“Why did you bring us here?” Helen said, looking at Hannuman, and now a peevish note added to her voice.
In that snap he seemed to make his decision. He bowed low to her, and said, in a voice that was oil and honey, “Why, milady,” he said. “to give you the place you should have. To make you my wife.”
Helen jumped back as though burned and made a sound that was wordless refusal. But Hannuman grinned and bowed lower. “You must admit, milady, that in this place and at this time it is highly unlikely that a better offer will be made to you, and highly unlikely that anyone else will want to marry you. And here, I am a king, god of all of monkey, prince of tricksters. If you marry me you’ll belong here, and all your needs will be attended to.”
“Beware, lady,” Wolfe said, and stepped in front of her; in between her and the monkey god. The words had been wrenched for him before he could think, and now he thought that she might think he was intruding, and given her temperament, might run the other way. He said, his voice strangling in his throat, “Marriage with them who are not quite human is always a mistake.”
But the lady had recovered her footing. She stomped on the grass and said, in a tone of great disdain. “I have not the slightest interest in marrying him. Why,” Her hands went to her waist, “Does every supernatural creature wish to marry me? He’s better than the fish-man but not by much.”
Merrit could see the monkeys gather around, though, some in human form and some as monkeys. They’d looked amusing before, but now they looked somewhat scary and… odd. Like they had a light turned on inside them that lent them an eery glow.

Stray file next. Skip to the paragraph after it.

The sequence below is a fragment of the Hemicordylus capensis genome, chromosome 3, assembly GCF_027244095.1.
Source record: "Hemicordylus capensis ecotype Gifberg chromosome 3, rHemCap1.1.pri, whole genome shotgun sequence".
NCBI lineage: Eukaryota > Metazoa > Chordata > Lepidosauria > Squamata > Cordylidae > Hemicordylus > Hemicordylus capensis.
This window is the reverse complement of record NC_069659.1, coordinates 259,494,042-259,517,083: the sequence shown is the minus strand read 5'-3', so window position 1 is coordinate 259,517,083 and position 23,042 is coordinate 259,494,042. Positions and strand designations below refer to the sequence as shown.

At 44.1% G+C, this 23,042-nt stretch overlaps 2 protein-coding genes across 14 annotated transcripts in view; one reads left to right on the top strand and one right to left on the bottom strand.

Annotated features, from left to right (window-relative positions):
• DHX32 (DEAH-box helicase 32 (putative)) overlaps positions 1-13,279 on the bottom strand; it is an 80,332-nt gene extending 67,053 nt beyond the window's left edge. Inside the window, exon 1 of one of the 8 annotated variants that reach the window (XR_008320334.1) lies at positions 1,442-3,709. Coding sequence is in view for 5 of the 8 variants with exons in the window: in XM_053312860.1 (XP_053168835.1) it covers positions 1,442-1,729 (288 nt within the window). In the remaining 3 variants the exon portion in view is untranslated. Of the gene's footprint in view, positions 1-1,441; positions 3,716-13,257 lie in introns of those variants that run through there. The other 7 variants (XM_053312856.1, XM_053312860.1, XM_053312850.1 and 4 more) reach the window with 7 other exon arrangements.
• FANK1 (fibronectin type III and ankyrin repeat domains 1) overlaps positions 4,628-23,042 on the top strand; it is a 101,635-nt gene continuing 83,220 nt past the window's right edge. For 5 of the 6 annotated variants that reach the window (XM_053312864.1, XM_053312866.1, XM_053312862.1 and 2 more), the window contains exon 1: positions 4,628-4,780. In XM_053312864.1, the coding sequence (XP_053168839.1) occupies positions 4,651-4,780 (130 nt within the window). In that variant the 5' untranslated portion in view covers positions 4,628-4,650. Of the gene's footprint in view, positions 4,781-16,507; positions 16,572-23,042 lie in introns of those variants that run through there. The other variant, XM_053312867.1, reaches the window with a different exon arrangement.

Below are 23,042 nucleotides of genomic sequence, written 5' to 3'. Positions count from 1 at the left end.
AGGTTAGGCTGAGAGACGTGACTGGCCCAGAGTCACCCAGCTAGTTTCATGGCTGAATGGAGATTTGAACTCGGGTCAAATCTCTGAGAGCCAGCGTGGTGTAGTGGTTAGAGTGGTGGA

“You’ll marry me, my dear,” Hanuman said, sounding amused. “And you’ll like it. Or at least be grateful of it.”
The monkeys were gathering.
Wolfe Merrit hadn’t dared pray, not since that day long ago when his wife had left. He’d never thought of it, again. He’d set himself outside human laws. He’d violated the separation between man and magic. And he’d brought a poor innocent into the world. The homely comfort of the village church had become as alien to him as the face of the moon. But now he closed his eyes, and he thought, intently, in the direction of that God he hadn’t approached in far too long, “If I’ve ever done anything right, Lord. Just once.”
And then, knowing it probably would come to nothing, he prepared to die defending Lady Helen. He knew what the Monkey had meant, and what could be done to make a woman happy of an unwanted marriage. He might not be able to prevent it but he would ensure he wasn’t alive to see it. There were things the eye could not endure, nor the heart – not without breaking.
“Deluded mortal,” the Monkey king said, in a tone of amused derision. “Get him, my monkeys.”
There was movement and Wolfe, wishing he had a weapon to hand, found himself taking a fighting pose. He felt a hand – paw? – touch his arm. He gritted his teeth.
“That will be enough of that,” a female voice said, vibrant and clear like a clarion call. “Enough of that and a bit more besides. You have overstepped your power, Hanuman.”
Shocked, Wolfe turned in the direction of the voice and blinked. It was Betsy. Or at least, there was in the face the remnant features of what had been Lady Helen’s maid. But they had… grown up? Become glorified? The clothes had altered too. Where there had been the fantastical clothes that the monkey had lent them, there was now a gown to the ankle, flowing in a way no normal fabric ever flowed. The feet were in sandals. And across the woman’s shoulder was slung a bow and a quiver of arrows.
Wolfe felt like he was dreaming, but knew it was all as real as anything here.